There are lots of standard formulae – human exploration leading to alien contact and challenge; alien invasion leading to existential crisis; development in technology offering new opportunities; development in technology changing political landscape; discovery of alien archaeology opens Pandora’s Box; post-apocalypse; fantasy crossovers to provide for a special talent feared by the rest…

A favourite trope of mine is the secret alien or even human evolution (supermen) story. The Midwich Cuckoos (John Wyndham) and Slan (AE Van Vogt) were excellent novels about normal humans confronted by alien evolved children (Midwich), or further evolved children confronted by the fear and prejudice of the normal (Slan).

Inevitably, these books can also be deconstructed in accordance with whichever mirror the author is holding up to contemporary society. Both of these books were written at the height of the Cold War arms race so existential catastrophe, xenophobia and fear of the other’s technology were prevailing themes.

I suspect that most sci-fi can be reduced, on some level, to PEST changes, but what would a story look like where all the PEST factors had changed?

Given that a successful story needs to be recognisable (on some level) to the reader, would it be conceivable to build a viable (from a story telling perspective) world which was alien in every way, including the motivations of the characters?

This is the challenge I have set myself in Mistletoe, the sequel to my new novel Asparagus Grass (being published by Hague Publishing in 2021).

* * *

Having reduced everyone else’s work to a finite set of themes and tropes, what can I say about my own? “Unique” would be a big call but unusual is probably fair enough. If I were to compare my work with anyone, I would probably include Ben Elton, Kurt Vonnegut, Douglas Adams (without the silliness) and John Wyndham, without being quite like any of them.

I like sci-fi (or fantasy for that matter) that starts out squarely in the ordinary present day, and traverses only gradually into the extraordinary. To my mind, this makes the sci-fi / fantasy seem so much more real when it comes and that’s what I find truly satisfying. I can enjoy reading totally far out fantasy or sci-fi – but what I produce myself must have the flavour and ambience of reality.

I always start with the here and now.

My novel THEM was a very strange story that starts with a young man (Lasseter) on top of the world. He is in the bank with his fiancée – refinancing their mortgage because he is expecting a promotion and wants to pay off his loan more quickly.

Pretty sci-fi, huh?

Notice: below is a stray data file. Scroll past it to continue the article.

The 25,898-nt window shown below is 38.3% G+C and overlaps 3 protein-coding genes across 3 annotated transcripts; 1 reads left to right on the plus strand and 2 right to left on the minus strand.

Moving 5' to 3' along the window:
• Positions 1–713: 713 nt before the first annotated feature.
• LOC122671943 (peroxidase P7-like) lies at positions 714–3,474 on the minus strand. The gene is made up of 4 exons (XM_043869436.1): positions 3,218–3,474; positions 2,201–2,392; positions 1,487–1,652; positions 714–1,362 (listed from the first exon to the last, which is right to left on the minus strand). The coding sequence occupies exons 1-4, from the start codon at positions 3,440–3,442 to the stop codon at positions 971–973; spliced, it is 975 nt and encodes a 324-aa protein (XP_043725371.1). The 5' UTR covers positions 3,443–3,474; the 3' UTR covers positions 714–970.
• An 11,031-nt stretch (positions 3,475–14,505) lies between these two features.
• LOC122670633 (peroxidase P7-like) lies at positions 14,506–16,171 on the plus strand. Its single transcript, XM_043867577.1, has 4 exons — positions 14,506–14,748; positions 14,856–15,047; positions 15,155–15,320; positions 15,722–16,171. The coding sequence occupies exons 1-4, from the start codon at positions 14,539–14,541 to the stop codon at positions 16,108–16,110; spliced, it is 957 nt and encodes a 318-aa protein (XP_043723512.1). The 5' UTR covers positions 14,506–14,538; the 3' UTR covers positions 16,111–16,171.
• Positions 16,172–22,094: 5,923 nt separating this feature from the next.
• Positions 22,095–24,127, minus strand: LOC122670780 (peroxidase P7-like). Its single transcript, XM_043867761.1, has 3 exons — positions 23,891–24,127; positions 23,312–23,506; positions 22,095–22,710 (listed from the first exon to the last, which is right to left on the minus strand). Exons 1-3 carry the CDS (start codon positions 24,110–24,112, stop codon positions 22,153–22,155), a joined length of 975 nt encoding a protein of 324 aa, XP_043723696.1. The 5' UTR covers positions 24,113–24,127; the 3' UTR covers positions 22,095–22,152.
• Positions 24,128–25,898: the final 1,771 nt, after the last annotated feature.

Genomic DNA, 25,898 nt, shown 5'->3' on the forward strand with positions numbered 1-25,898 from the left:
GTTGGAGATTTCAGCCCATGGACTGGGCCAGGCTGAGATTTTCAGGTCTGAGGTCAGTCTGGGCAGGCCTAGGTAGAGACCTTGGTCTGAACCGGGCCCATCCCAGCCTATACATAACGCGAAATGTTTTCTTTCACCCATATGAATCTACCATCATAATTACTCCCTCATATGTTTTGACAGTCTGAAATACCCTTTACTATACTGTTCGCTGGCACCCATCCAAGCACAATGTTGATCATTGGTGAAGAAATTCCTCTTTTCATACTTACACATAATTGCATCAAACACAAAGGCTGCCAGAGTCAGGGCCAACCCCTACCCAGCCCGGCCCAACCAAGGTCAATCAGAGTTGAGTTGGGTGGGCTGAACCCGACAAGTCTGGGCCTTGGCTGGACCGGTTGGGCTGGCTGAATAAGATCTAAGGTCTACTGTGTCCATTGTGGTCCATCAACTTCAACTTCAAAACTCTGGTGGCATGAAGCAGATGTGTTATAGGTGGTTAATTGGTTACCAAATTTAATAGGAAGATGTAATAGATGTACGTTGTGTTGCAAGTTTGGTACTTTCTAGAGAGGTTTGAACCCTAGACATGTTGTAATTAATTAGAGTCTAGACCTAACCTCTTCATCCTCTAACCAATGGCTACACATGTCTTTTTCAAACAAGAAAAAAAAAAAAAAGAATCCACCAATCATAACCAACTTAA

However, the reader is privy to Lasseter’s thoughts and knows there is something more – something deeper going on from the very start. Lasseter’s world suddenly collapses when he does not get the promotion and then learns his fiancée is having an affair.

At this point, Lasseter receives a letter in his own handwriting from a place he has never been imploring him to go to Thule – the multi-function polis in the middle of the desert. Accompanied by his friend Miles (who claims to be dead), Lasseter embarks upon a very strange journey. He thinks he is looking for gold but finds something far more interesting.

Then of course there is Asparagus Grass (to be published in 2021).

Mitch Kuiper works in the parks for Newtown Council and the bane of his life is asparagus grass – a tough spiky weed that will conquer entire suburbs if not ripped out wherever it takes root.

As the story opens, Mitch becomes involved with two quirky young women. One is a permanent uni student engaged in some very arcane research. The other has an even more mysterious secret and, as Mitch is drawn into their worlds, finds his head exploding with the enormity of the perils before him – a galactic war, in which he has suddenly become a key player.

How can a Sydney gardener save not just the earth, but the galaxy that contains it?

Like THEM, Asparagus Grass is an Australian story of pan-cosmic enormity.

But to return to my PEST theme, both stories start out very recognisably in the present day and only gradually morph into something dark, dysfunctional and downright odd. All PEST vectors are changed by the end of both novels, but I am attempting something more ambitious for the sequel to Asparagus Grass.

Having been introduced to some key concepts in the first book, the reader is launched into something much stranger in the sequel, delving into fundamental questions regarding reality, consciousness and purpose – while also flung headfirst into a rollicking adventure.

I won’t say any more at this time, but after the book is published, I’ll be happy to explore with readers exactly how successful I was at changing the Rules, while also telling an engaging and satisfying story.